Joint Custody & Child Support
by Lusia from Center Hill, Florida, Sumter County
My fiance and his ex wife have one child together. They both agreed to joint custody of their son having him half the year every year for a week on a week off.
Their divorce papers states they both agree to no child support.
The mother files for state benefits (food stamps and Medicaid) and has child support enforced.
Now other fathers who have joint custody are saying there is a new law since January of this year stating there is no more child support to be paid if parents have split joint custody. Is this true?
Answer to Florida Child Custody Question
You are correct in the idea that a new child support law went into effect in January of 2011.
What is not correct is the idea that joint custody automatically means there will be no child support awarded to either parent.
In fact, many people already paying child support could find that the new law drastically reduces the amount already being paid, but it does not eliminate the need for child support.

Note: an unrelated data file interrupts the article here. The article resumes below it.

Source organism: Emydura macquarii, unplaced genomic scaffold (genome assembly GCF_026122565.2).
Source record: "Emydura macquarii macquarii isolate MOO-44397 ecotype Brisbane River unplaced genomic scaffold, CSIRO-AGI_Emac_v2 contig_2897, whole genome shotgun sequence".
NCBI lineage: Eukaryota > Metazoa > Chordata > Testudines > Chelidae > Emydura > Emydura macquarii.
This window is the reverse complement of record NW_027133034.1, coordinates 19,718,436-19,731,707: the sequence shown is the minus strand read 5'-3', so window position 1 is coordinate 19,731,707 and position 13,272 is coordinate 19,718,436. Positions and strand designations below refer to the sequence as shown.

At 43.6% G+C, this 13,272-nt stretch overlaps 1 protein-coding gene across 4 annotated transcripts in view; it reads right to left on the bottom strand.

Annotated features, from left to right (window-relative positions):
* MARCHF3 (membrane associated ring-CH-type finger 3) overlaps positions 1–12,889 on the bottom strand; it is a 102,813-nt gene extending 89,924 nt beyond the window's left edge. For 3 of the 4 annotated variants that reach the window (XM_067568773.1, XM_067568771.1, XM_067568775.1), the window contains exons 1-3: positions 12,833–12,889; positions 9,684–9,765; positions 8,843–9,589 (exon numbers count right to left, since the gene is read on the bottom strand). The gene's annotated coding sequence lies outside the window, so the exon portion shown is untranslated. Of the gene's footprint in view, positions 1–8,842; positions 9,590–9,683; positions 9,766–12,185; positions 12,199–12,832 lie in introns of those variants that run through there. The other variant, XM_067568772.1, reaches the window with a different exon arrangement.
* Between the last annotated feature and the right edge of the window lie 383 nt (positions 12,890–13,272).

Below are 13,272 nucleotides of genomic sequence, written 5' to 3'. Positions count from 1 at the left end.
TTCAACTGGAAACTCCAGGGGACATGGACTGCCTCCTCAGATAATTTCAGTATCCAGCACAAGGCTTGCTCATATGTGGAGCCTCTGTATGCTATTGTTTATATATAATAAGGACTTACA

The biggest change in the law is the way child support is calculated. As long as a parent has the child for at least 20 percent of the overnights, then a tiered structure modifies child support calculations to lower payments in order to account for the time-sharing.
For example, a typical time-sharing schedule leaves one parent getting the
kids every other weekend for two or three overnights and some holidays.
This could account for around 100 overnights per year, or 27 percent. Under the old system, the type of arrangement would not qualify for the tiered approach, but under the new system, it does.
Since your scenario indicates that the mother is now applying for child support even though she previously agreed to no child support, this may qualify as a "significant change" that may make it necessary for her to petition for support.
In the determination of which parent pays child support, both incomes are taken into account as well as the time-sharing percentage.
If your fiancé does not wish to pay child support, he could petition for full custody of the child.
If either of you are unsure what your best option is, you should consult with an attorney prior to attending a child support hearing.Notice:
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